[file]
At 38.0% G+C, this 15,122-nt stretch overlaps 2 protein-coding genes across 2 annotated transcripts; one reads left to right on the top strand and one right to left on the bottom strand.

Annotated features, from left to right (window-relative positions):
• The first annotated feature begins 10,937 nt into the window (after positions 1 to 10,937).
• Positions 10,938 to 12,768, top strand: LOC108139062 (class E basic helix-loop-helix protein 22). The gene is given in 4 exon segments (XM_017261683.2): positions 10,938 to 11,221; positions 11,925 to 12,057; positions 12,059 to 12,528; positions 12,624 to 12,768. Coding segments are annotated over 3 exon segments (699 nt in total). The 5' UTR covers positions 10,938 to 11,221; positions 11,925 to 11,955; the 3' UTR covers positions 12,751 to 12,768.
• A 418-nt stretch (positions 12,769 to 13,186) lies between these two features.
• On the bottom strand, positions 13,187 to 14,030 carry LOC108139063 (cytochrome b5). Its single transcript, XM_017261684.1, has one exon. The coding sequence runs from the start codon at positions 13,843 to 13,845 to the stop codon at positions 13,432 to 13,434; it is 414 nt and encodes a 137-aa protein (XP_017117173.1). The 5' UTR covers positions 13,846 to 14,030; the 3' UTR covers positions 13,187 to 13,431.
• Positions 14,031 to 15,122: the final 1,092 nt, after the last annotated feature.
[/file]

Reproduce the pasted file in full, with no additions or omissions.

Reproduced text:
At 38.0% G+C, this 15,122-nt stretch overlaps 2 protein-coding genes across 2 annotated transcripts; one reads left to right on the top strand and one right to left on the bottom strand.

Annotated features, from left to right (window-relative positions):
• The first annotated feature begins 10,937 nt into the window (after positions 1 to 10,937).
• Positions 10,938 to 12,768, top strand: LOC108139062 (class E basic helix-loop-helix protein 22). The gene is given in 4 exon segments (XM_017261683.2): positions 10,938 to 11,221; positions 11,925 to 12,057; positions 12,059 to 12,528; positions 12,624 to 12,768. Coding segments are annotated over 3 exon segments (699 nt in total). The 5' UTR covers positions 10,938 to 11,221; positions 11,925 to 11,955; the 3' UTR covers positions 12,751 to 12,768.
• A 418-nt stretch (positions 12,769 to 13,186) lies between these two features.
• On the bottom strand, positions 13,187 to 14,030 carry LOC108139063 (cytochrome b5). Its single transcript, XM_017261684.1, has one exon. The coding sequence runs from the start codon at positions 13,843 to 13,845 to the stop codon at positions 13,432 to 13,434; it is 414 nt and encodes a 137-aa protein (XP_017117173.1). The 5' UTR covers positions 13,846 to 14,030; the 3' UTR covers positions 13,187 to 13,431.
• Positions 14,031 to 15,122: the final 1,092 nt, after the last annotated feature.